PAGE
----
FIGURE 5. Immune profiles of two risk groups. The immune cell proportion of two risk groups in (A) TCGA, (B) GSE62254, (C) GSE84437, (D) GSE18136, (E) Immune functions of two risk group based on TCGA cohort.
Low-Risk Group Might Benefit More From ICI Therapy
Three widely used biomarkers related to ICI therapy response; microsatellite instability (MSI), CD274 expression, and tumor mutation burden (TMB), were tested in two risk groups in the TCGA cohort. We discovered that patients in the low-risk group had higher MSI, CD274 expression, and TMB, suggesting that ICI therapy might be more beneficial for these patients (Figures 6A–C). Additionally, the TIDE score was introduced into our analysis. The low-risk group, as predicted, had lower TIDE scores, which indicated that patients in this group might acquire more benefits from ICI therapy (Figure 6D). T cell dysfunction and exclusion scores, which together made up the TIDE score, were both lower in the low-risk group (Figures 6E,F). The low-risk group had higher levels of other co-inhibitory molecules such as CTLA4, CEACAM1, IDO1, LGALS9, PDCD1, TNFRSF9, TNFRSF14, and TNFRSF18 (Figure 6G). We then used a cohort (NCT#02589496) comprising 44 GC patients who received anti-PD1 therapy with available clinical information to examine the relationship between ICI therapy response and risk score . Unfortunately, due to the small sample size, we only managed to establish a numerical difference rather than a statistical one (Supplementary Figure S5).
FIGURE 6. Prediction value of the model. (A–C) Difference of MSI, CD274 expression, and TMB between two risk groups. (D–F) Difference of TIDE, dysfunction, and exclusion scores between two risk groups. (G) Difference of some other co-inhibitor moleculars between two risk groups.
ICI therapy can induce durable response for cancer patients when compared to conventional therapies. However, only one-third of patients respond to ICI in most cancer types . Therefore, more biomarkers are urgently required to evaluate whether patients could benefit from ICI therapy. Henceforth, we constructed a risk score model depending on the expression of specific SLC family members. Four genes such as SLC6A9, SLC7A2, SLC7A3, and SLC25A15, were filtered out to create the model. The risk score had a strong correlation with OS, which the TCGA cohorts and the GEO cohorts both demonstrated. The molecular profile of the high-risk group was helpful for tumor aggressiveness. Additionally, STAD patients with low-risk scores had better T helper functions, higher TMB, and CD274 expression, signifying improved ICI therapy outcomes.
Screened SLC genes play critical roles in cancer development. On the basis of TCGA, SLC6A9 and SLC25A15 were considered protective factors in STAD, while SLC7A2 and SLC7A3 were risk factors. GLYT1, which is primarily a glycine transporter, is encoded by SLC6A9. Kaji et al. evaluated the metabolomic profile of gastric cancer and discovered that patients with low levels of glycine exhibited significantly poor relapse-free survival and 5-year OS . SLC7A2 and SLC7A3 encode CAT2 and CAT3 to deliver arginine, which activates mTORC1 to promote cancer cell growth in response to glutamine starvation . Arginine restriction hinders the migration of gastric cancer cell lines . Moreover, arginine deficiency of T cells prevents the development of central memory T cells and results in CD3zeta chain loss [7, 8]. SLC25A15 encodes a mitochondrial carrier for ornithine and citrulline. Over-expression of SLC25A15 correlates with poor prognosis in bladder urothelial carcinoma and prostate cancer [31, 32]. However, SLC25A15 was identified as a protective factor in this study, which might attribute to some novel signaling pathways and needs further research.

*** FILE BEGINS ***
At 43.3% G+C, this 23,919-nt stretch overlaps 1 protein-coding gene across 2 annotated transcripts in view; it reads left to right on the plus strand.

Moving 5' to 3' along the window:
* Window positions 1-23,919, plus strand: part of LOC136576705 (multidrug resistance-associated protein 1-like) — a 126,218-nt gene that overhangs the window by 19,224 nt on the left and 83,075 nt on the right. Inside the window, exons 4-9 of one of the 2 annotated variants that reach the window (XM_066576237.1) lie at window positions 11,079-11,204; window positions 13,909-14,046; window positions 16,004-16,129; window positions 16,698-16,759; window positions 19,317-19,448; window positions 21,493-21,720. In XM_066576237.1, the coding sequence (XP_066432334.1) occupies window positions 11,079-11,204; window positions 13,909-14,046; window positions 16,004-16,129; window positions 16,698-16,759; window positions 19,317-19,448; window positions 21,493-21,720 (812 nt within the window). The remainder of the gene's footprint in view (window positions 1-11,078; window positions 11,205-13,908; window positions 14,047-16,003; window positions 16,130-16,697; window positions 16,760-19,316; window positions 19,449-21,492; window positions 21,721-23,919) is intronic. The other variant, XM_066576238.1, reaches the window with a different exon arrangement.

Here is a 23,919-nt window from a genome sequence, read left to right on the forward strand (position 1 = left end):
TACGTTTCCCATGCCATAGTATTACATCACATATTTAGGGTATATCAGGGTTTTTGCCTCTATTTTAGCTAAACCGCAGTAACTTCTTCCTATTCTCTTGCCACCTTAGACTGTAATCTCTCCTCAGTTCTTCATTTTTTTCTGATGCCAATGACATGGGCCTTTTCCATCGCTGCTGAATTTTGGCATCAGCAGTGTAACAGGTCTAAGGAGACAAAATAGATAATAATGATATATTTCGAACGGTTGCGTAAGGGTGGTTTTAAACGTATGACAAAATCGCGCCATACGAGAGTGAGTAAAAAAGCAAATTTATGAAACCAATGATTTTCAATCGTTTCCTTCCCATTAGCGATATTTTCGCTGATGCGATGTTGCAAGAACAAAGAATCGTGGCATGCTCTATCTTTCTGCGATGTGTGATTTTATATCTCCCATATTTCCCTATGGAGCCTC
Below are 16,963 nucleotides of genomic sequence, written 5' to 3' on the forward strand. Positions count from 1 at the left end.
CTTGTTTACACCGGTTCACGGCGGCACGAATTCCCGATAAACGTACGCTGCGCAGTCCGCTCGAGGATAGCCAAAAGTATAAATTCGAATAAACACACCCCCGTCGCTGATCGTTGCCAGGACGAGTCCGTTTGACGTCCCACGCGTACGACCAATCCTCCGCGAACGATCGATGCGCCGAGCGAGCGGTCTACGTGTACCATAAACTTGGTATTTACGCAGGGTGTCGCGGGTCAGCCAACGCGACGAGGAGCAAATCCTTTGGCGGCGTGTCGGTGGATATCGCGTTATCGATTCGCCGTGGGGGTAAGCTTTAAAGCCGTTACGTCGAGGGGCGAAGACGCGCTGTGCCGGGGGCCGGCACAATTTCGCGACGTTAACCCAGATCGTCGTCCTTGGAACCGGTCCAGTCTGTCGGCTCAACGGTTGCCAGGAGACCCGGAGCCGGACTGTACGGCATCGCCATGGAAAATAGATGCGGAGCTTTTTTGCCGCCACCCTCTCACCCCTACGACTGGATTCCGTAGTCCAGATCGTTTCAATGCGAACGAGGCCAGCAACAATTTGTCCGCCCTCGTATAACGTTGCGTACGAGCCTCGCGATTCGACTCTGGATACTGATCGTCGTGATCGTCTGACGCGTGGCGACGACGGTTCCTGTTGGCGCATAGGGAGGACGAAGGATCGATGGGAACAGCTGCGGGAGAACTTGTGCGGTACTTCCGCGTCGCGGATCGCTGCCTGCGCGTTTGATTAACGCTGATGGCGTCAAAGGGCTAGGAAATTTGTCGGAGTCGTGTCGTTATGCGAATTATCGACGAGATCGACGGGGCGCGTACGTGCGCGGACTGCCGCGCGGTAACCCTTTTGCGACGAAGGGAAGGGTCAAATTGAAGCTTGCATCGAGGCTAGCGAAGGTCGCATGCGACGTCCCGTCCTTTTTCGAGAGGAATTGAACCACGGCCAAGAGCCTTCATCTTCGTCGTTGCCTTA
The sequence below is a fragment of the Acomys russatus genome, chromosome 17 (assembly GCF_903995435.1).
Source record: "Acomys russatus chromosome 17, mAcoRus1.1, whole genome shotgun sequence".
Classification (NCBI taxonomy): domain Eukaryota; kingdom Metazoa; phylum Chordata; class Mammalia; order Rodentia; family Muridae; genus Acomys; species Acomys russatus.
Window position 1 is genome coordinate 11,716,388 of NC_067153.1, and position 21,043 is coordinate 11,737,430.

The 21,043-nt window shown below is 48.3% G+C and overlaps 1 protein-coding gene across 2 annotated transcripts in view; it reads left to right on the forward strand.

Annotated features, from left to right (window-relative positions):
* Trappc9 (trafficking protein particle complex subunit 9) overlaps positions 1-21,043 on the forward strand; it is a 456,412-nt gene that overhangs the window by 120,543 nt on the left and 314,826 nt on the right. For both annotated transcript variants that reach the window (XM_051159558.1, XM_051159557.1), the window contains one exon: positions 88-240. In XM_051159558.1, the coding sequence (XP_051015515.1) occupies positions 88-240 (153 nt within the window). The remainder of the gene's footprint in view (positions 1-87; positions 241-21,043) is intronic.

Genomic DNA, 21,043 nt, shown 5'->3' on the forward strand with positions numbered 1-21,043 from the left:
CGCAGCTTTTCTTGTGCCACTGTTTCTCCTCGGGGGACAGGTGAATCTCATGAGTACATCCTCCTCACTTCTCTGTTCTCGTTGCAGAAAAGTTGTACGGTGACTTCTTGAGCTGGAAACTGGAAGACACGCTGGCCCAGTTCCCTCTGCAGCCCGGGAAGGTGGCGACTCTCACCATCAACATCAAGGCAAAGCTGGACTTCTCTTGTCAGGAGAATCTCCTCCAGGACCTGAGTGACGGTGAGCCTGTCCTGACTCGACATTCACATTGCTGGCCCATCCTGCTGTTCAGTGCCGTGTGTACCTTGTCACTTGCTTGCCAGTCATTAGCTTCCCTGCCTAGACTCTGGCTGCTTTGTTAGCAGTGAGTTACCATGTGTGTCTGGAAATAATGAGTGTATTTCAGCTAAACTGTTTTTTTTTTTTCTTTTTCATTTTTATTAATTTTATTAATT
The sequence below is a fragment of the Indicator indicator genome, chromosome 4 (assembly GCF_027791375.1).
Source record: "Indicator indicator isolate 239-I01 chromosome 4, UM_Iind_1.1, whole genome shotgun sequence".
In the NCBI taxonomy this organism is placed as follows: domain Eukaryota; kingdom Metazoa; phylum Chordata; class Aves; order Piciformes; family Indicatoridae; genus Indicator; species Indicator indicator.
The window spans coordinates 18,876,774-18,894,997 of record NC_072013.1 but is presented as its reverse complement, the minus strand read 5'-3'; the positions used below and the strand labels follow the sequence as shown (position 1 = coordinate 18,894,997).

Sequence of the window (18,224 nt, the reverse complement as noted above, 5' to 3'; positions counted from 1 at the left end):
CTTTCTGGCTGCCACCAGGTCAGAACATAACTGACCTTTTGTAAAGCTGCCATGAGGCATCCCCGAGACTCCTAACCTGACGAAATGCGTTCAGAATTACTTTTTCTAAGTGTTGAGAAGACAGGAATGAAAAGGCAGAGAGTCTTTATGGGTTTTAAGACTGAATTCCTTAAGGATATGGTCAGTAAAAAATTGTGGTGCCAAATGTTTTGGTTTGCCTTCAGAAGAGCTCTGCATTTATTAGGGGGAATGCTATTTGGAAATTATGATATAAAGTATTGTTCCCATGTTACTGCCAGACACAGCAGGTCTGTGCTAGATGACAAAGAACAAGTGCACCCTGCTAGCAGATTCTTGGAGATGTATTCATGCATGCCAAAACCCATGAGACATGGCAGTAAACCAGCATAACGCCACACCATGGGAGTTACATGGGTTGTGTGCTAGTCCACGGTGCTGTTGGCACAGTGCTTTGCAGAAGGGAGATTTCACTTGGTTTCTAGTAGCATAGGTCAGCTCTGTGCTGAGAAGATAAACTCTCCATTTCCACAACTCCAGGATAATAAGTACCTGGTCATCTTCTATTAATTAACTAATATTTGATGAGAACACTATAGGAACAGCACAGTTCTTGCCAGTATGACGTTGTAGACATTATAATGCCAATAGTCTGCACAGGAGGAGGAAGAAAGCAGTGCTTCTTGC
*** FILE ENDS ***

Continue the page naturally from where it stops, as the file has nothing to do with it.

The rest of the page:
The genetic landscape of high- and low-risk groups was analyzed using GSEA and KEGG. DNA repairing pathways were enriched in the low-risk group. In contrast, ECM receptor interaction, focal adhesion, and Wnt signaling pathways were enriched in the high-risk group. The ECM receptor belonging to the integrin receptors family may connect to the actin cytoskeleton at focal adhesions. ECM binding to integrin activates focal adhesion kinase, which participates in tumorigenesis, angiogenesis, and invasion [25, 33]. Wnt signaling pathway could initiate epithelial to mesenchymal transition for facilitating the aggressiveness of the tumor cells . Furthermore, Wnt signaling might induce T cell exclusion resulting in resistance to ICI therapy . These tumor-promoting pathways might contribute to the poor prognosis of the high-risk group.